The sign for the outhouse marked almost being at the cabin, a minute later we came out of the trees and saw the chained down wooden structure with the peak in the background. The chains weren't as substantial as I'd expected, but I was excited to see them. :-) We hadn't had any sort of wind on the trip up though, the weather was below freezing but not by too much. Forest had found a light shovel and strapped it to his pack, but we were able to edge past the drift almost covering the entry way to get to the door. Summer view showing the steps that were completely covered (ignore the text, most of it is wrong). The dead bolt was frozen, it took the shovel to get enough leverage to slide it open so we could get in. We left our snow shoes and poles in the entry way (I went out to chip off a ball of ice from my shoes with a rock), though I brought my poles in for the night and hung them up to keep them safe from any nibbly creatues. The snow was deep and fluffy around the cabin, we had to put our snowshoes back on when we went out to pee. My knee had only given me a bit of trouble when I tried to crawl over a hump in the trail and had to readjust since I dind't want to put any pressure on it. The cabin had three three high bunk beds, and we all went straight for the top ones since they had the most head room - though Forest and I both bonked our heads on the ceiling beams. I had to be careful of my knee climbing up, though I only ended going up and down once - my sleeping bag was way too comfortable! We'd been snacking on the way up the trail but were all desparate for something hot to eat. There was a round thermometer in the cabin but we think it was broken, it didn't move from 20F the whole time, and when we came out the next day it was 10F. Cris and I got both stoves going and made up three servings of the dehydrated African stew that I'd made for the trip. It was the lunch option and we were leaving the turkey based cowboy pasta for dinner. It was around 3pm once we got up there, so we had time to settle in and cook before the sun went down, but we had all soaked through our base layers and needed to change and warm up. I changed my top right away but left my sports bra on, bit of a mistake. Once I got up onto my bunk I swapped out my long underwear pants and socks as well. I didn't end up using the down booties that I'd picked up on sale for this trip, once my boots came off, I was in my bag. We ended up talking, well, Forest and I did, and Cris dozed on and off, it was like a very very chilly sleepover. :-) None of us were hungry enough to brave the cold to make dinner, and I think only Forest braved the outside to go pee after we were all tucked in. I had my -5F down bag with my down overbag and was tucked into my bivy sack as well. I'd put my wool top and the fleece pants in with me to try and keep them warm, as well as my stuff sack of clothes to use as a pillow. I had the hardest time finding the tiny pocket inside my sleeping bag - I'd put a pair of earplugs in there but even with my headlamp it was hard to spot. For the record: it's at the edge of my left shoulder. The stupid earplugs wouldn't stay in once I gave up and settled in for the night, but luckily the guys were pretty muffled in their bags and I could barely hear them. I was mostly warm enough, though bits of me would get cold if they pressed against the bag and compacted the stuffing. I'm pretty sure that I burrowed down completely a few times. I had my down jacket on as well as a hat and a fresh balaclava I think. The bunk was also high up enough and short enough that I worried about tipping out, though I still did end up turning a few times. Forest wasn't warming up early on and I had him dig out a pair of handwarmers, one each, and I ended up putting mine in the toe of my sleeping bag and that helped once it warmed up a bit (they were weak though).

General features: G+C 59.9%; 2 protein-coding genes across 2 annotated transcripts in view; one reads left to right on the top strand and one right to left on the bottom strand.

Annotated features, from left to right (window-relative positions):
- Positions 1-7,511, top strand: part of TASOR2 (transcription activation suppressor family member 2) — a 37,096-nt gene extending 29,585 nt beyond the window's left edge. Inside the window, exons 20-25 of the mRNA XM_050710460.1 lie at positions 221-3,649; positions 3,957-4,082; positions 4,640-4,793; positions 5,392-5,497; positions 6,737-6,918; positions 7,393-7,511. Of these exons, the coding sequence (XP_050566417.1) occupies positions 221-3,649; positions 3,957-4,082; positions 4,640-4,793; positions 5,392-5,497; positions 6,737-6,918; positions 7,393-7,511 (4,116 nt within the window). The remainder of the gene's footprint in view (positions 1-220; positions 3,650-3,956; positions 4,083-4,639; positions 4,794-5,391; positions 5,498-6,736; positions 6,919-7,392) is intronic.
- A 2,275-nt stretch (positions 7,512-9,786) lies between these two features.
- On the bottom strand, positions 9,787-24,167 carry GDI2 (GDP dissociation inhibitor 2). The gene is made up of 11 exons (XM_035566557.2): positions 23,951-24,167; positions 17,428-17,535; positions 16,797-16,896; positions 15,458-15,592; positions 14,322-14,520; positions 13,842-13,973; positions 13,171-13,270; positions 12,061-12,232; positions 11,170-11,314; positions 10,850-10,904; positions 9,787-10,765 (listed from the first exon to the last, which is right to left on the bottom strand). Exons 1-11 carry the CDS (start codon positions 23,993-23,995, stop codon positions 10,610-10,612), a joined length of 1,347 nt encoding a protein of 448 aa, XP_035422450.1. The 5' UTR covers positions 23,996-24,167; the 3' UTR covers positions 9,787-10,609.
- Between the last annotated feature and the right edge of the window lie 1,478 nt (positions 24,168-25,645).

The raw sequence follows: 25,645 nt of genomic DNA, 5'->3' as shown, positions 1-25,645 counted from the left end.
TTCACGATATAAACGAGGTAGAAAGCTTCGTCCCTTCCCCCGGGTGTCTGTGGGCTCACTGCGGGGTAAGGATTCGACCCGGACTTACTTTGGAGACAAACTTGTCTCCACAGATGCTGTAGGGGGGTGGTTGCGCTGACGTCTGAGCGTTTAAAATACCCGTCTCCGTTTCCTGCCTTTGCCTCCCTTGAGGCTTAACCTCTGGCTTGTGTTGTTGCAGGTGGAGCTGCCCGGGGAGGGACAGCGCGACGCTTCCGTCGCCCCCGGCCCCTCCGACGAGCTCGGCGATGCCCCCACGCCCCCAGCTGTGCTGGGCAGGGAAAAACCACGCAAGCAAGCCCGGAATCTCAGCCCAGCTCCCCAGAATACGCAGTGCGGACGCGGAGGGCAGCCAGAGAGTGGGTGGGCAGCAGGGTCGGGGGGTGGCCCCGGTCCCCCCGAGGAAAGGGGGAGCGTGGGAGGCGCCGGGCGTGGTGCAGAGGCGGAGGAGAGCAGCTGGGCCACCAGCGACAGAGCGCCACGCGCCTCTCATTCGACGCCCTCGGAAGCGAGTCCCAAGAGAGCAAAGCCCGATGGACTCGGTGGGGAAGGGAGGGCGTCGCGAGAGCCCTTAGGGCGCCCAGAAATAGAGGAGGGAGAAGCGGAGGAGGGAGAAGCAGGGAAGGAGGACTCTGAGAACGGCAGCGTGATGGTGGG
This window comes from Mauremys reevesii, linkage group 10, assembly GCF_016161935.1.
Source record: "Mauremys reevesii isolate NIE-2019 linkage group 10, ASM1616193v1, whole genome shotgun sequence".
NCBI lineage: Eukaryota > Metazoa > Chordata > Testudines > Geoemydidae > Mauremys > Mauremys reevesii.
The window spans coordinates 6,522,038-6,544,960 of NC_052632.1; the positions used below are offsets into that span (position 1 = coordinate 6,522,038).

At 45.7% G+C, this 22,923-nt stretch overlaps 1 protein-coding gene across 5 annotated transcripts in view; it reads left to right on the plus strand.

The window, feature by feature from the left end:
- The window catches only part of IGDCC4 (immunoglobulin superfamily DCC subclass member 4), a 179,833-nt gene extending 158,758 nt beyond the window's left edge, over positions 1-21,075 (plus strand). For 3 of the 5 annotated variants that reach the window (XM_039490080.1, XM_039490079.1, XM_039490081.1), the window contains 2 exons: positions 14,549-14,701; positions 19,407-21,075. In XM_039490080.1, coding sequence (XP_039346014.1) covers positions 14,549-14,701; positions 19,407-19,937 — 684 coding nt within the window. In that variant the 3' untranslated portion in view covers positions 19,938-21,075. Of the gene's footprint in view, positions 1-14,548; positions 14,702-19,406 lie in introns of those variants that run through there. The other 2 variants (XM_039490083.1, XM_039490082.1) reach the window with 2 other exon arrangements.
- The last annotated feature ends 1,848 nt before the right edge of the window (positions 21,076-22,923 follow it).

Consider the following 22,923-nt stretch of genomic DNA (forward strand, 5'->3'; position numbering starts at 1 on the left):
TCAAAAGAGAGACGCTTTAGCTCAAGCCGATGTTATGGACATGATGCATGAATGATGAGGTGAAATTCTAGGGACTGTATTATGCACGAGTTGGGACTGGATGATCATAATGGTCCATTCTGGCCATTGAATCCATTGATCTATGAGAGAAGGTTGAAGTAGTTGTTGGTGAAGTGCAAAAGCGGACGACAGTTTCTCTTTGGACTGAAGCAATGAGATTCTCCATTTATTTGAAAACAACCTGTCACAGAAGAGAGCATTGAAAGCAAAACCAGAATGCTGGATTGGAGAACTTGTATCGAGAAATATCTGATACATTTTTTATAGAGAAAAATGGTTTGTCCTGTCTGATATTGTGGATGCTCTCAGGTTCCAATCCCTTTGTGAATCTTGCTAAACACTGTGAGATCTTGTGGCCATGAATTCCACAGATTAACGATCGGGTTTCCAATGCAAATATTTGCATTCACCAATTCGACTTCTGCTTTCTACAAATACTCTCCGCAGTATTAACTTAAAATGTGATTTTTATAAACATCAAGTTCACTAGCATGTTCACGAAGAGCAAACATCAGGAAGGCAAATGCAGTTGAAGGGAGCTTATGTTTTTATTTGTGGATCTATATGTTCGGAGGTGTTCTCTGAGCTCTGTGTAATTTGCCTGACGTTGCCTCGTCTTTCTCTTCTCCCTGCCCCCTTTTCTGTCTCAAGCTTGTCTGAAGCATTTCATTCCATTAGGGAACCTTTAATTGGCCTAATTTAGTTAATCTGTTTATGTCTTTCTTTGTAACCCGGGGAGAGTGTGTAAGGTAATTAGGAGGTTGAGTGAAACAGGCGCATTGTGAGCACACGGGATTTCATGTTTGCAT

All of our water was frozen by 2/3 of the way down the mountain, even the water bottles that Cris had thawed in my kettle during breakfast (my 1L bottle perfectly fits in the kettle opening, nice). We had to stop every so often to dig out the one unfrozen bottle that Cris was carrying and share sips from it. Each time we stopped and opened it up, there was larger and larger skim of ice in the opening, until it was completely covered by a thin sheet. The next time we stopped we couldn't open it because the threads had frozen. It was much colder than it had been the day before, though we weren't working as hard with the prebroken trail and the downward slope. I kept my jacket on, just unzipped, and often had my mittens on, not just the liner gloves. I had to keep pulling down my wool cap lower over my ears as I had soaked through my ear band the day before and was only wearing a balaclava under it. My snow shoes were picking up packed snow and ice even more today, I had to call for a stop and take both shoes off so we could chip things off. Luckily the snow was still pretty soft so I didn't need a lot of traction, but the weight was really slowing me down and wearing me out. It was very pretty with the fresh snow on the trees, though Forest was soon covered with snow that he knocked off the over hanging tree branches. Snow was falling and the clouds were coming lower so we didn't get any views on the way down, and the wind picked up near the end of the trail as well. My injured leg was feeling shakey, it was tired but the knee was fine. We made it back to the car by 12:30, a much quicker return trip. We left our snowshoes on for the snowmobile path and the foot path, which turned ou to be good with the extra snow.
The old guy invited us in to warm up but we we wanted to get on the road as soon as possible. We passed a store sign
that gave the time and temperature, it said it was 10F/-12C. We tucked in behind a snow plow for most of the drive back
to 16, that helped on the winding country roads. The only problem was that 16 had a lot of patches of black ice and a
lot of traffic going very slowly. :-/ We were pretty hungry and wanted to stop for brunch, but were constrained by what
was open, and skipped the happy pig bbq joint in favour of waiting for a more brunchy place. We ended up at a family
restaurant on 16 with a slew of snowmobilers - I think there was some sort of meet, some kids had some trophies. I made
a circuitous way to the bathrooms, ending up back in sight of our table but across a ballroom floor. I had to strip off
my knee braces to start getting warm again. I had lots of tea, but we had a long wait for our food, my sweet potato
burger was good though. I finally took off my boots once we were back in the car and was able to get my toes to warm
up and I stopped shivering. We made a stop for gas and then again at the NH liquor store. I got an update from my town that
another snow emergency was in effect and the snow was starting to get heavy. Cris did a great job getting us home
safely, we made it back at around 6:30. I staggered up the stairs to my apartment, got my wet gear spread out to dry and
made supper, struggling to stay awake until my parents were supposed to call at 9.